You’d think that converting to pdf from a mac would be simple… but not so much.
After I wrote and published my very first eBook, which was a feat in and of itself – I discovered something super strange about my new MacBook Air…
Having just recently converted from a Window’s based laptop to an Apple Macbook Air – which I absolutely LOVE! I cannot tell you how much I have enjoyed the transition from a Window’s operating system to the Macbook Air. It makes me feel like a bonafide, professional writer and business owner now, lol!
However, I feel that Apple really needs to step up their game when it comes to certain aspects, like the way that their programs interact with other programs, or don’t, as I quickly found out.
Now I know there is a lot of politics that goes on behind the scenes as to why some software companies just don’t want to play ball with Apple, but in the long term, the only people they are actually upsetting is the end-user, ie you and me!
Let me tell you a little story…
So, there I was, happily typing away in my Mac version of Word and then later in Mac Pages, completely unaware of the horror that I was going to experience when I went to convert the document to a PDF.
As anyone that is a seasoned pro with MS Word 2011 in a Windows environment; you’ll know how easy it is to convert to PDF, all while retaining ALL formatting – something I was expecting equally from the Mac version.
But no, that wasn’t what I experienced at all… I know I sound surprised; please forgive me for my naivety!
Imagine this: You’ve spent the last 3 months laboring away on your first eBook, making sure it reads right, making sure the correct images align with the words in the document and painstakingly adding hyperlinks where possible so that your avid audience won’t have to see horrible, long URL’s throughout the text.
You quickly and easily convert the document to PDF simply by choosing “save as” and you choose the file extension as PDF – and here comes mistake number 1 – you don’t bother to check ALL the hyperlinks in the book because they all LOOK as they are supposed to, blue with an underline!
It’s January 17, 2014 and you’re only a week away from launching your eBook to the world! So, you decide to do a few test runs and offer the book at a discounted rate to your fellow Location Rebelers (yes, I invented a new word, just go with it!) to see how it flies… and within 10 minutes of pushing the ‘Publish’ button on your fresh WordPress and OptimizePress install, you get an email from a member in Location Rebel saying that while they absolutely LOVE your new eBook, none of the damn hyperlinks work!
Here’s mistake number 2 – I had several people review the book for me and my editor as well, but never ONCE did I think to double check the hyperlinks, so I never asked anyone else to either, doh!
This was purely because I assumed that, as in MS Word 2011 for Windows, the hyperlinks would have all copied across as live!! – Yes, that deserves two exclamation points 🙂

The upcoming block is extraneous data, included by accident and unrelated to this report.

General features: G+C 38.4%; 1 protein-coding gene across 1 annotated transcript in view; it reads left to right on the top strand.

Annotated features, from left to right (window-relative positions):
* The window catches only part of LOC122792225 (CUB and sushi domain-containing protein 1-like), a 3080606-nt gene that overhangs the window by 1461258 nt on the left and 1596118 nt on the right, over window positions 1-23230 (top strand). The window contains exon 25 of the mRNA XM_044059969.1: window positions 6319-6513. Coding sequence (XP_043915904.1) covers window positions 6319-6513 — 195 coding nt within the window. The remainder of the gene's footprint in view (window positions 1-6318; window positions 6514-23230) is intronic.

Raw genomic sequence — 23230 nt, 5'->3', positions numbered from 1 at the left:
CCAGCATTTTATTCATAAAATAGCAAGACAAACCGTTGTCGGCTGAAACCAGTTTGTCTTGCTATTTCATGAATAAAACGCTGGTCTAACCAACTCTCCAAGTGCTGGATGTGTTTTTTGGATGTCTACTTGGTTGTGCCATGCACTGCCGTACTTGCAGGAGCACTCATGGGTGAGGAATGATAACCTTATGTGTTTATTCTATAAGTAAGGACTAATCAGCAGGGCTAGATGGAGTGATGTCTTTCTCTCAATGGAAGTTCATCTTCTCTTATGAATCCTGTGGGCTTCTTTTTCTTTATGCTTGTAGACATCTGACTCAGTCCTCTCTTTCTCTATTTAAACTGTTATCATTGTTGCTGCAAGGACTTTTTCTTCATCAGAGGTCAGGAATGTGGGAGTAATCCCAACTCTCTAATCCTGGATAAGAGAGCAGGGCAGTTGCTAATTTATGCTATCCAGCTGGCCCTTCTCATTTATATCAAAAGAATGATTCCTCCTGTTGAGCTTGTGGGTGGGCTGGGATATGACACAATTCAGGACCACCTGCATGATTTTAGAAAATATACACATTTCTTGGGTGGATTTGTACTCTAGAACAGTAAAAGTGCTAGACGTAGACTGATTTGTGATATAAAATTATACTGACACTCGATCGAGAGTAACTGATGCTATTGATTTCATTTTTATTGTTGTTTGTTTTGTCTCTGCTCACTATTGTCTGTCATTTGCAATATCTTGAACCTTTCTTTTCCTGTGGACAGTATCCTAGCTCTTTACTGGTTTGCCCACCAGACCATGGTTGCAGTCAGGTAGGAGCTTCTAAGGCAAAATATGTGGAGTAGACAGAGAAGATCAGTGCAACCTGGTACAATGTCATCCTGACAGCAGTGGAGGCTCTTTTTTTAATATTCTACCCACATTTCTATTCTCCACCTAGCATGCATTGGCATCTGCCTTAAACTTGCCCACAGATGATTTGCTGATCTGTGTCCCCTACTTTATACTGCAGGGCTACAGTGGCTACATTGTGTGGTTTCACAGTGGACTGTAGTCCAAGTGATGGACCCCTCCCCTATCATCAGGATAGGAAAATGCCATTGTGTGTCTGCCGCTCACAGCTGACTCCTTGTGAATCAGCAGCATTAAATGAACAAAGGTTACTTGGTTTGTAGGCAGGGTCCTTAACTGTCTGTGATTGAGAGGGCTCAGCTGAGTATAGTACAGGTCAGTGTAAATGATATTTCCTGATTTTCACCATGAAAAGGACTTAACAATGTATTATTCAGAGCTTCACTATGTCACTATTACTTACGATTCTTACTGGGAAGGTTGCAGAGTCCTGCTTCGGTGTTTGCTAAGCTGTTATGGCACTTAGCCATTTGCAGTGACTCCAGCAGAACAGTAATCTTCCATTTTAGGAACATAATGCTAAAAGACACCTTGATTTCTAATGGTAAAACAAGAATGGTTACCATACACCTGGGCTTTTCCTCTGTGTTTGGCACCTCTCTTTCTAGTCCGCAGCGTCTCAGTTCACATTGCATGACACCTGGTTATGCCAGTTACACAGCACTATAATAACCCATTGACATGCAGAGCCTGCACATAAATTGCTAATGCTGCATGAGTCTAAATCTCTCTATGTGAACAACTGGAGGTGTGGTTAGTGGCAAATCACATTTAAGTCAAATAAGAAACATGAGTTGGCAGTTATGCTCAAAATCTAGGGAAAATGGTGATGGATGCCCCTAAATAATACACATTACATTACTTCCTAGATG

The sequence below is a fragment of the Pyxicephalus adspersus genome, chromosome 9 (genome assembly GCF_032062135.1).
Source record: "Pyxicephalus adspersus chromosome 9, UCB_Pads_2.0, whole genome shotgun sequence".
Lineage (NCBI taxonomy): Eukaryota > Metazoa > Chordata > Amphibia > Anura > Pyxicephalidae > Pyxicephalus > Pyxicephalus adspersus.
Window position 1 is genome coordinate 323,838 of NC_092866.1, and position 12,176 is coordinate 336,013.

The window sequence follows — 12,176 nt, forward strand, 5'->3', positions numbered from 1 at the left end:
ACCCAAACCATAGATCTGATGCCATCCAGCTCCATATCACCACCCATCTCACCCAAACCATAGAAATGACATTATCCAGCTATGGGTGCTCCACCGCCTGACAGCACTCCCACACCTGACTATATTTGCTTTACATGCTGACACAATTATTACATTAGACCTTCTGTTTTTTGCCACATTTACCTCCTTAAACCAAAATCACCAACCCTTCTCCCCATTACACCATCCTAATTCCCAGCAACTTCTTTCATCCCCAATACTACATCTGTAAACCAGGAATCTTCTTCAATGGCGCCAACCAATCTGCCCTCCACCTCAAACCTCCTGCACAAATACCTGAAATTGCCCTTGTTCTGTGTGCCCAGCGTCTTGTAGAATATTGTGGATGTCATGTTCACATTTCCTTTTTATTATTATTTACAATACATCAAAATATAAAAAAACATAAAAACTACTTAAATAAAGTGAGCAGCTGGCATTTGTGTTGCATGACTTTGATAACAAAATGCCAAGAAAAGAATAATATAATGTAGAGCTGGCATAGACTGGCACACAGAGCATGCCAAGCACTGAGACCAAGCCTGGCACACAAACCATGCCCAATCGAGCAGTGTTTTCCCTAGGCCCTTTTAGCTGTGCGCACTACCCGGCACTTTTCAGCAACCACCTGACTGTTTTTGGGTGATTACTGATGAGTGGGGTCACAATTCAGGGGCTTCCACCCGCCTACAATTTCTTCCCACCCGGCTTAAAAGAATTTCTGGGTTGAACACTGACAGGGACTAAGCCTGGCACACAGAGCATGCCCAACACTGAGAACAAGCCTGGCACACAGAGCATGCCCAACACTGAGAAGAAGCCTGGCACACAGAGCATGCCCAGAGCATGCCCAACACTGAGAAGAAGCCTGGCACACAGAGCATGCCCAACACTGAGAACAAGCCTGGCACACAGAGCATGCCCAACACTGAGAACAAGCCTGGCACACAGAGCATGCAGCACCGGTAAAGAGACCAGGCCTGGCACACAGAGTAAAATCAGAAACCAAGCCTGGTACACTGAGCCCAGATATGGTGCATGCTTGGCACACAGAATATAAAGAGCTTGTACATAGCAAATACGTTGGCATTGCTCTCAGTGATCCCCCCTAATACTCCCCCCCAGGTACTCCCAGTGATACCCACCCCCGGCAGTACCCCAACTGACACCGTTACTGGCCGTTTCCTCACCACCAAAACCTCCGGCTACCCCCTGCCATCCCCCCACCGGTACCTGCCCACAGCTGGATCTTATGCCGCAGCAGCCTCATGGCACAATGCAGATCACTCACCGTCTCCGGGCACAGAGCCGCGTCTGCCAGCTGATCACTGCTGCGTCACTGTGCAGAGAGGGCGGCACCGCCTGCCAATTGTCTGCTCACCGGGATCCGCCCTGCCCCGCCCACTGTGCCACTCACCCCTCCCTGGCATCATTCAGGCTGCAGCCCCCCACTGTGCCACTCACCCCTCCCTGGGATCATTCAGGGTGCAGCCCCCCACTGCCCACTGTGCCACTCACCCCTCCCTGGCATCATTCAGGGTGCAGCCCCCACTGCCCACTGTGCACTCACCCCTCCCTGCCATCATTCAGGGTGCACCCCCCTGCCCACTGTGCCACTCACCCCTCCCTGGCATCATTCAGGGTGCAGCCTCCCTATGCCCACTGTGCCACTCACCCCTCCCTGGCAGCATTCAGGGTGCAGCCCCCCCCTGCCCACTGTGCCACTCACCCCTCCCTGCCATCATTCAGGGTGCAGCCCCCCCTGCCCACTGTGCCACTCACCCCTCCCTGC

So, What’s a Gal to Do?
A quick Google search determined that this was a very common occurrence (um, why don’t they let you know this when you’re converting?! A simple ‘warning box’ would suffice) and after a bit of sleuthing around, I found a solution.
The solution was not ideal, but I didn’t care, I had to get this sorted asap, and send an updated version to those people who had already purchased!
And with that all figured out, here’s what you have to do to ensure that your formatting stays (relatively) the same, including your live hyperlinks when converting to PDF from MS Word 2011 or Pages for Mac:
- Email the Word or Pages document to your Gmail email account
- Don’t download your document, but rather open it in Google Docs
- Next, you need to go through and MANUALLY ensure that all the hyperlinks are there and working – test every one of them, including any in your header or footer sections.
- Once you’re happy that all is as it should be, click on ‘File’ from within Google Docs (not your web browser) and choose the option ‘Download as’ and then select PDF document
- Google will then convert your Google Doc to a PDF, with ALL links included, nice and live
The only drawback is that of course, any fancy-schmancy formatting you had, will be lost. Something you and I will just have to cope with when converting to pdf from a mac. Of course, there are other programs you can use, but if you’re looking for a simple PDF, this solution will work for you.
I’ve heard that there are some free PDF online converters that will do this for you too, but those that I found wanted to provide a link back to their website within the PDF – which is fine for a free report or document you’re giving away, but NOT for an eBook you’re about to sell!
For my next book, I’m going to check out some other options, such as Scrivener for Mac (there is a Windows version too!), it sounds like it’s well worth the price tag! [Update: It is worth the price, and I would never attempt to publish a book without it now!]
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